Best UK: Cornwall
From the vibrant cities of London, Edinburgh and Nottingham to the beauty of the Lake District and the Irish coastline, the UK's got plenty to be proud of. Popular with young people for it's beaches, activities and party scene, Cornwall ticks all the right boxes and has to be the overall winner.
Geography: Stuck out on the most south-western edge of England, it's not the quickest place to get to, but its isolated nature is a large part of its charm. Luckily, travel links are good and if you plan your trip well you don't need wads of cash to have a good time.
Currency: Pound £
One of Cornwall's biggest draws: surfing
How to get there: Direct trains operate from London Paddington, South Wales, the Cotswolds, Bristol, Manchester, Birmingham, Bath, Swindon, Portsmouth and Cardiff.
Newquay airport has services from London Gatwick, Stanstead, Dublin, Leeds-Bradford, Manchester, Bristol, Birmingham and Durham Tees Valley. You can also fly into Plymouth and cross the border into Cornwall from there. Services run from London Gatwick, Manchester, Leeds/Bradford, Bristol, Jersey, Cardiff, Dublin and Cork.
Cheaper travel options include the coach or you can drive joining the M5 to Exeter, then taking either the A30 or A38 into Cornwall, depending on your final destination.
Cornwall is fantastic territory for going back-to-basics with a spot of camping. Not only is it a cheap option, there are plenty dotted all over the county, allowing you to travel more freely. If you can't cope with the great outdoors, consider a Youth Hostel. They are great value for money, but you have a roof over your head and hot running water, and can choose whether to have a private room or a dorm, depending on your budget.
If you're splashing out, get a true taste of Cornish living and stay in a farmhouse or hire a pretty cottage in one of the many fishing villages. "Three of us stayed in a cottage in Bude and paid about £160 each for a whole week," says Josie, 23. We felt like we were living in luxury and ended up taking taxis everywhere because the fairs were only a few pounds each." Check out the Cornwall Tourist Board's website for more details on where to stay.
Sightseeing & activities
If you don't like fresh air, turn around and head home. Cornwall is all about the countryside and beaches and boasts some of the most beautiful spots in the country. "If the sun's shining you feel like you're abroad in Cornwall," says Josie. "The coastlines are really dramatic and the turquoise waters and surfers give it a brilliant atmosphere of being in the Med."
Generally speaking, the south coast is home to cute coves and picturesque fishing villages (think cobbled streets and pretty painted cottages), while the north coast is all about sweeping expanses of golden sand.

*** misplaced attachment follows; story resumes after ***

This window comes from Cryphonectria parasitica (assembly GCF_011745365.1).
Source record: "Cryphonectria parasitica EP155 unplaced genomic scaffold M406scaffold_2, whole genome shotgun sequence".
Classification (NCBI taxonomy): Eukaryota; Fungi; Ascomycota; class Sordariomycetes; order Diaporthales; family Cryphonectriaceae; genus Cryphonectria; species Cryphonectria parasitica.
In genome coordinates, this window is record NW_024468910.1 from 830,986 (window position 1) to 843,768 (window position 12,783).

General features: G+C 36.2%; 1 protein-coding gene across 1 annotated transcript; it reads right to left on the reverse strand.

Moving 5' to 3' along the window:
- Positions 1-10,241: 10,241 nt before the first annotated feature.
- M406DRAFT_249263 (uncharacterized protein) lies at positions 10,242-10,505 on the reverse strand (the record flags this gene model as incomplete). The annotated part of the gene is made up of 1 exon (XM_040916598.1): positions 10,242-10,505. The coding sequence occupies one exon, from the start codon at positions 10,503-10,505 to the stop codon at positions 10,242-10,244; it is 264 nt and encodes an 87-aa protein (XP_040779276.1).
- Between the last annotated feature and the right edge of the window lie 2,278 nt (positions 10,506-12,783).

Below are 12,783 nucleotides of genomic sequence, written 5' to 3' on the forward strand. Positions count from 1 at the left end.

If the sun's shining you could be abroad
Needless to say, adventure sports are a big attraction here. As well as the obvious (surfing, windsurfing and climbing), you can try your hand at canoeing, diving, sea kayaking, parachuting and kitesurfing. Two of the best spots for watersports are Newquay and Watergate Bay. For the less adventurous, simply enjoy the beaches and check out some of Cornwall's historic sites and museums.
Entertainment & nightlife
Dotted down Cornwall's north coast are a run of holiday spots that young people flock to. The areas of Newquay, Polzeath and Bude have become synonymous with beach parties with hundreds of school leavers making the most of the stunning scenery. The once sleepy towns are beginning to wake up to the impact all this partying is having on their areas, however, and locals are increasingly cracking down.
If this is the case and the party's over, head into the towns of Newquay and Bude where it will be carrying on in the many bars, pubs and clubs. "I've been to Newquay and Bude," says 21-year-old Pete. "I'd say Bude is more bohemian and has a pub culture, whereas Newquay is where you go if you want to go clubbing till 3am."
Food & drink
Most areas offer a good spectrum from decent pub grub to fancy restaurants. Being such a busy fishing area, seafood fans will never be disappointed in Cornwall. Also home to the Cornish Pasty, many towns are littered with pasty shops claiming to sell the 'best pasties in Cornwall' - and most seem to boast an award, too. Cheap and filling, there are endless varieties, and although they can't all be the best, it's pretty difficult to find a bad one.
The whole of the West Country is famous for its cider - or 'scrumpy'. There are a few renowned Cornish ciders, but neighbouring Devon is where most of it is made. There's plenty to be had here, just be aware of it's potency before necking too much.
The final word:
"Cornwall is still as beautiful as ever but you don't have to have a family or grey hair to enjoy it anymore," says Malcolm Bell, Chief Executive of South West Tourism. "Places like Watergate Bay and Lusty Glaze have bars and bistros on the beach, and there is plenty of nightlife, making it a venue for entertainment as well as the classic daytime activities. It used to be perceived as somewhere you stop going after you hit 13, but there are so many adrenaline activities emerging, such as coast steering, making it somewhere for active, young people, too."
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